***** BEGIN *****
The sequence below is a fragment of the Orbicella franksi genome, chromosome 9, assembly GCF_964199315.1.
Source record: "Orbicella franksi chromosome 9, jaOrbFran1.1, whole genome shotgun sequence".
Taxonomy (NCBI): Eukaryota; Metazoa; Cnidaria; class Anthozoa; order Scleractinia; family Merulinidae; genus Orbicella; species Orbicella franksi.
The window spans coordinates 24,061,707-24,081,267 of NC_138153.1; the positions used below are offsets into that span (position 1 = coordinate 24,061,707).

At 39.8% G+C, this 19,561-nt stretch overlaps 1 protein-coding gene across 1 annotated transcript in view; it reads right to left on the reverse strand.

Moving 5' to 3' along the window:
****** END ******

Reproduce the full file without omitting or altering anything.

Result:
The sequence below is a fragment of the Orbicella franksi genome, chromosome 9, assembly GCF_964199315.1.
Source record: "Orbicella franksi chromosome 9, jaOrbFran1.1, whole genome shotgun sequence".
Taxonomy (NCBI): Eukaryota; Metazoa; Cnidaria; class Anthozoa; order Scleractinia; family Merulinidae; genus Orbicella; species Orbicella franksi.
The window spans coordinates 24,061,707-24,081,267 of NC_138153.1; the positions used below are offsets into that span (position 1 = coordinate 24,061,707).

At 39.8% G+C, this 19,561-nt stretch overlaps 1 protein-coding gene across 1 annotated transcript in view; it reads right to left on the reverse strand.

Moving 5' to 3' along the window: